Round Ball Gives More Evidence of Mars' Watery Past

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Round Ball Gives More Evidence of Mars' Watery Past
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Via Ian O'Neill

According to MSL scientists based at NASA's Jet Propulsion Laboratory (JPL) in Pasadena, Calif., the ball isn't as big as it looks — it's approximately one centimeter wide. Their explanation is that it is most likely something known as a "concretion." Other examples of concretions have been found on the Martian surface before — take, for example, the tiny haematite concretions, or "blueberries", observed by Mars rover Opportunity in 2004 — and they were created during sedimentary rock formation when Mars was abundant in liquid water many millions of years ago.

The Most Earth-Like Planet Found Thus Far

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The Most Earth-Like Planet Found Thus Far
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About 500 light-years away in the constellation Cygnus lives a star, which, though smaller and redder than the sun, has a planet that may look awfully familiar.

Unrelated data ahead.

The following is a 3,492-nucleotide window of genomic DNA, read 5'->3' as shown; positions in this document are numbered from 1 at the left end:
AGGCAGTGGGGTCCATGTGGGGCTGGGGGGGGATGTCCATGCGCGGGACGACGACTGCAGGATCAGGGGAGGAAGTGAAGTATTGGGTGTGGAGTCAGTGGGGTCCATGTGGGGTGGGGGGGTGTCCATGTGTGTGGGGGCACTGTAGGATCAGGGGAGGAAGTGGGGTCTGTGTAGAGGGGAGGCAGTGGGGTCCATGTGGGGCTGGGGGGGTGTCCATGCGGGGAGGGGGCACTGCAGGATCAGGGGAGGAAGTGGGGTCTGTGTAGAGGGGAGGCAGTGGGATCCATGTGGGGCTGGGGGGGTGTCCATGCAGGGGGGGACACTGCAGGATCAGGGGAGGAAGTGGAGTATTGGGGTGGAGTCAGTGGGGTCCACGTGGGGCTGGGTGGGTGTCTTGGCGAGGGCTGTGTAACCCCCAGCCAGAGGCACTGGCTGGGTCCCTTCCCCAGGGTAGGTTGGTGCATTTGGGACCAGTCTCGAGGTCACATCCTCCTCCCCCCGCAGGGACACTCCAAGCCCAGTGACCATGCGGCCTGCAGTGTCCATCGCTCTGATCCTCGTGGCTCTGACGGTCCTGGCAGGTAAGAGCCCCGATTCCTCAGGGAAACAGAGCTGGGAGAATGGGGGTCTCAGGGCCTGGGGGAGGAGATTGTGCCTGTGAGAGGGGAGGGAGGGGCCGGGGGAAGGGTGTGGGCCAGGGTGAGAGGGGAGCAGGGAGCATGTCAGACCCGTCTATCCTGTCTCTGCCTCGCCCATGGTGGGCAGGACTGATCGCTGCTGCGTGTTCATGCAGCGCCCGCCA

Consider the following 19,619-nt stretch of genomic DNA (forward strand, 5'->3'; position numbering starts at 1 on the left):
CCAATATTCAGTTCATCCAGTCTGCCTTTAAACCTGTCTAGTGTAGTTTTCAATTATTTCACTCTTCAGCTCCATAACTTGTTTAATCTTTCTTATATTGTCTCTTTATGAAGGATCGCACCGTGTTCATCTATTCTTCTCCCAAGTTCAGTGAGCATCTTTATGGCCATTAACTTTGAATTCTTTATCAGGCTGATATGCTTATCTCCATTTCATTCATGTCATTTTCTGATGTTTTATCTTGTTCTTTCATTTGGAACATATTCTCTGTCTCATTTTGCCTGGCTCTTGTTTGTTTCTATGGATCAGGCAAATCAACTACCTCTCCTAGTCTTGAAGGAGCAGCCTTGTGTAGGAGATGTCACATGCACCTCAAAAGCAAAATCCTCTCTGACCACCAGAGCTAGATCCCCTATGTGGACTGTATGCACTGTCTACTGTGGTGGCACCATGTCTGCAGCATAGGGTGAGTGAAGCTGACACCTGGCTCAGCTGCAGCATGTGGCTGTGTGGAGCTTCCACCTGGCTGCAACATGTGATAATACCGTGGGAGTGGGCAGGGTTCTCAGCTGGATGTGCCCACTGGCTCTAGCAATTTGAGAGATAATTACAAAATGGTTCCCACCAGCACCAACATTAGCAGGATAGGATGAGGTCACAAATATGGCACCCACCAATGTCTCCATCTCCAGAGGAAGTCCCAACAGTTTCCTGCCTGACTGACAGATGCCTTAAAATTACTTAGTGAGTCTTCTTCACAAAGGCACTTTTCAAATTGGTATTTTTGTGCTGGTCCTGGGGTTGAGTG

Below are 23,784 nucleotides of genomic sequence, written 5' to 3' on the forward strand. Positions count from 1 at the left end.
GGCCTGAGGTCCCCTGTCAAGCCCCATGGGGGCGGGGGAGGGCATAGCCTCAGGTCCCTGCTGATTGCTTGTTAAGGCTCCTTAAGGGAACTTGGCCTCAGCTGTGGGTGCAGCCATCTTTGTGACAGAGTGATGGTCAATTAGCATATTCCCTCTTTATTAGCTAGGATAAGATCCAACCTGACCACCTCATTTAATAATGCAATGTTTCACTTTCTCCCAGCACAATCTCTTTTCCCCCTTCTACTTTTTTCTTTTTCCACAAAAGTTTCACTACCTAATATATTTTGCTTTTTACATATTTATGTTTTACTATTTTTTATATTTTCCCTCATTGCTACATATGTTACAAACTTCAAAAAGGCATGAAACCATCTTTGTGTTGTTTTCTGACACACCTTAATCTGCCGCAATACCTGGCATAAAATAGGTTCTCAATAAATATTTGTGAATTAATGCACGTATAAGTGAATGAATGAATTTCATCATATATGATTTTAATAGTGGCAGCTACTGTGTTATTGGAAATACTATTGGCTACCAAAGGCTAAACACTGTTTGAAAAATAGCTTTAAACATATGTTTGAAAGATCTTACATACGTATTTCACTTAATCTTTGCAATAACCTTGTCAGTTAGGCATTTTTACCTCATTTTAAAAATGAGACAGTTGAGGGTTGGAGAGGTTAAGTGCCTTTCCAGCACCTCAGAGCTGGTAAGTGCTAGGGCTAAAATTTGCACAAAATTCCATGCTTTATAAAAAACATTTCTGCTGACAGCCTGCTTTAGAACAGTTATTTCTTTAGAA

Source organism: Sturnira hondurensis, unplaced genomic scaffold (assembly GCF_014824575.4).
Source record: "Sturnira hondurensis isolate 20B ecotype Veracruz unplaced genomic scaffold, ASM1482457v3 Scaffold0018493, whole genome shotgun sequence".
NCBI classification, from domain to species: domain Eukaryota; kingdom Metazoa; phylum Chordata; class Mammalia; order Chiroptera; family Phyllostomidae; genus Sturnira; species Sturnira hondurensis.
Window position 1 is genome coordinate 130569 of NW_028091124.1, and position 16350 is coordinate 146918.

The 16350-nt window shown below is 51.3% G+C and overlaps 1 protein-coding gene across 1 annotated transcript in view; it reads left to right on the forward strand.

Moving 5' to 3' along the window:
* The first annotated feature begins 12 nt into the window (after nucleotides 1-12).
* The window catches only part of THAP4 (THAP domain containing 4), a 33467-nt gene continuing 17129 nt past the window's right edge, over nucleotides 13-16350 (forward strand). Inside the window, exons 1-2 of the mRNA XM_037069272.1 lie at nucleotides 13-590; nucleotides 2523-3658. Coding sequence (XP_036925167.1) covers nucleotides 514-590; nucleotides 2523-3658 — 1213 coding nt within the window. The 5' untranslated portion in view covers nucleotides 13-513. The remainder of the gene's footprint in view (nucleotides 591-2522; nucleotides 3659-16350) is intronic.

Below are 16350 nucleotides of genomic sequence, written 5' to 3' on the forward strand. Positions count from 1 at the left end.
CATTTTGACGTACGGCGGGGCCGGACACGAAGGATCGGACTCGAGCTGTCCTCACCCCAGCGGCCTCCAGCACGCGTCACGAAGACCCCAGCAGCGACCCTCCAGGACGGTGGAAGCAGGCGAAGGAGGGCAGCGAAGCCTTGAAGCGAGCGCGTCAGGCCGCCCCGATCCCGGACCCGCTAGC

With a diameter just 10 percent bigger than Earth's, the newly found world is the first of its size found basking in the benign temperature region around a parent star where water, if it exists, could pool in liquid form.

Scientists on the hunt for Earth's twin are focused on worlds that could support liquid surface water, which may be necessary to brew the chemistry of life.

Have Astronomers Discovered a Thorne–Zytkow Object?

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Have Astronomers Discovered a Thorne–Zytkow Object?
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From Laughing Squid:

Astronomers have discovered what may be a Thorne–Zytkow object (TZO), a binary star system where a neutron star is enveloped by a red giant or supergiant star. TZO's were first theorised in 1977 by Kip Thorne and Anna Zytkow. On June 4th, 2014 a team of astronomers led by Emily Levesque that included Zytkow published a paper identifying red supergiant star HV 2112 in the Small Magellanic Cloud as a possible TZO candidate.